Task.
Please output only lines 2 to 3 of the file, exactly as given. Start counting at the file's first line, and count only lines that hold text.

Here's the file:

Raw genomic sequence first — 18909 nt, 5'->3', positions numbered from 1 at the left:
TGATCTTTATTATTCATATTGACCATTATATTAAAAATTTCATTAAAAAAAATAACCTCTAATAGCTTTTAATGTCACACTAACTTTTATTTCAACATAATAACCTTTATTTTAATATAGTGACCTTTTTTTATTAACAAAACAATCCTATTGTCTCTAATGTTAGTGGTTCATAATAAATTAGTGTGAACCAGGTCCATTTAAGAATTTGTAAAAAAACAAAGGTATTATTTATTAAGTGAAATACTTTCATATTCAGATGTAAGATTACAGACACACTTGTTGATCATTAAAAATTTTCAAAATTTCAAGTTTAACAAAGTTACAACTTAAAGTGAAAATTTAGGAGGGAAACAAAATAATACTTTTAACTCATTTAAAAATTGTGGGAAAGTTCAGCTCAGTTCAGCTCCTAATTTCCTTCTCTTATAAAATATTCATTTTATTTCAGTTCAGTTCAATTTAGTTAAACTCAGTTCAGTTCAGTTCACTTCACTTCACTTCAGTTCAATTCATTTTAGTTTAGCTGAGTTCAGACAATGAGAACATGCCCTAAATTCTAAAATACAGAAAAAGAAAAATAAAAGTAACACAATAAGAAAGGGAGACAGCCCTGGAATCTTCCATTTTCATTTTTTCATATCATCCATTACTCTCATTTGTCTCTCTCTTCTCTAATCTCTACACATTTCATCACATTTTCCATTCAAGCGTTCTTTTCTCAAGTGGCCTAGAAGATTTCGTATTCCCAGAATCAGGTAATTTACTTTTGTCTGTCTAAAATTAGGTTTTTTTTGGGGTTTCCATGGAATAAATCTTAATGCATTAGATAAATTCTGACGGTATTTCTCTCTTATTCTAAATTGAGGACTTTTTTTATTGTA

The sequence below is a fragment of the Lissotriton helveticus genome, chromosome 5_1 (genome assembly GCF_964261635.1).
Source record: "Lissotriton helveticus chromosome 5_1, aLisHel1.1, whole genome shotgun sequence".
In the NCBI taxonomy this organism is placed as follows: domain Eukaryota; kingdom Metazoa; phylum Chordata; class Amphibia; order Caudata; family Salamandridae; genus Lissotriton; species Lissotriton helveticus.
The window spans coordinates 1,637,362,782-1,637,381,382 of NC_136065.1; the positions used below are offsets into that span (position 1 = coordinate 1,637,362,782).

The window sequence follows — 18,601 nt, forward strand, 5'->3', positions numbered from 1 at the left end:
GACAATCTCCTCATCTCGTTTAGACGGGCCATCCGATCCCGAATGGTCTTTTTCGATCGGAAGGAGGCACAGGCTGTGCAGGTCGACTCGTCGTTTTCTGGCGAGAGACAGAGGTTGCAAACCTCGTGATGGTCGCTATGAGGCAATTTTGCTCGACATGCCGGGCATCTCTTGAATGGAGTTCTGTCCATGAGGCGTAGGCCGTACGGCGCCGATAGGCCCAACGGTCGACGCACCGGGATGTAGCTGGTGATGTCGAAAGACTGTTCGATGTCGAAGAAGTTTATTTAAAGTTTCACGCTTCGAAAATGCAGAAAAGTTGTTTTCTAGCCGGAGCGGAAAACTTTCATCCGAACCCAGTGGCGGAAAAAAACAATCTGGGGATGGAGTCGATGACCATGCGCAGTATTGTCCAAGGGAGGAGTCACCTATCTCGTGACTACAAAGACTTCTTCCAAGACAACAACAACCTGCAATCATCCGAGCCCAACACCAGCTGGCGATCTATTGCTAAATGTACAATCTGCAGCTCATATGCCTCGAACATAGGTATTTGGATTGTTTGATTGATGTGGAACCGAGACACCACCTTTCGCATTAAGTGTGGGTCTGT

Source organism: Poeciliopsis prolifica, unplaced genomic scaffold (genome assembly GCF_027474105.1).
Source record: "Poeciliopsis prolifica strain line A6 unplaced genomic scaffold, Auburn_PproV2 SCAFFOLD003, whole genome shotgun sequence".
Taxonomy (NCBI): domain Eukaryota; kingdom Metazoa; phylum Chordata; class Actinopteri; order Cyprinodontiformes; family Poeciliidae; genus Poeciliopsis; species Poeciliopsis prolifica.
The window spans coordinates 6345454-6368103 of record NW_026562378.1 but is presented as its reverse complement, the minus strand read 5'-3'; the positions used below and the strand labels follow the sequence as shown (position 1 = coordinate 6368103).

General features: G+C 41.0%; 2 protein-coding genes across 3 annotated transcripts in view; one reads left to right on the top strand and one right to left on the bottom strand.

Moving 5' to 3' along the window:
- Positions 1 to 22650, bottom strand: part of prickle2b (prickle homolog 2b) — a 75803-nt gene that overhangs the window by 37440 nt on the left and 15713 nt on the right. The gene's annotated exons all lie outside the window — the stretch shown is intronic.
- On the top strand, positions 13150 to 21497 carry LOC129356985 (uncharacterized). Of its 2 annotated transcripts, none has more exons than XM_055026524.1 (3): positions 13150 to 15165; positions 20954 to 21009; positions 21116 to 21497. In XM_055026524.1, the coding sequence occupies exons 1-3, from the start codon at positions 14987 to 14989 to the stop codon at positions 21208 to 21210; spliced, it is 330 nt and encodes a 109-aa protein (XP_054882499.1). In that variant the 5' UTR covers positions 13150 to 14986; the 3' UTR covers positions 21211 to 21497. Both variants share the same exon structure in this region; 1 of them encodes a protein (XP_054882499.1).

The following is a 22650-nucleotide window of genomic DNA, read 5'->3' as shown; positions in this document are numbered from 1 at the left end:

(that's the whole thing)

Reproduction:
TGATCTTTATTATTCATATTGACCATTATATTAAAAATTTCATTAAAAAAAATAACCTCTAATAGCTTTTAATGTCACACTAACTTTTATTTCAACATAATAACCTTTATTTTAATATAGTGACCTTTTTTTATTAACAAAACAATCCTATTGTCTCTAATGTTAGTGGTTCATAATAAATTAGTGTGAACCAGGTCCATTTAAGAATTTGTAAAAAAACAAAGGTATTATTTATTAAGTGAAATACTTTCATATTCAGATGTAAGATTACAGACACACTTGTTGATCATTAAAAATTTTCAAAATTTCAAGTTTAACAAAGTTACAACTTAAAGTGAAAATTTAGGAGGGAAACAAAATAATACTTTTAACTCATTTAAAAATTGTGGGAAAGTTCAGCTCAGTTCAGCTCCTAATTTCCTTCTCTTATAAAATATTCATTTTATTTCAGTTCAGTTCAATTTAGTTAAACTCAGTTCAGTTCAGTTCACTTCACTTCACTTCAGTTCAATTCATTTTAGTTTAGCTGAGTTCAGACAATGAGAACATGCCCTAAATTCTAAAATACAGAAAAAGAAAAATAAAAGTAACACAATAAGAAAGGGAGACAGCCCTGGAATCTTCCATTTTCATTTTTTCATATCATCCATTACTCTCATTTGTCTCTCTCTTCTCTAATCTCTACACATTTCATCACATTTTCCATTCAAGCGTTCTTTTCTCAAGTGGCCTAGAAGATTTCGTATTCCCAGAATCAGGTAATTTACTTTTGTCTGTCTAAAATTAGGTTTTTTTTGGGGTTTCCATGGAATAAATCTTAATGCATTAGATAAATTCTGACGGTATTTCTCTCTTATTCTAAATTGAGGACTTTTTTTATTGTA

The sequence below is a fragment of the Lissotriton helveticus genome, chromosome 5_1 (genome assembly GCF_964261635.1).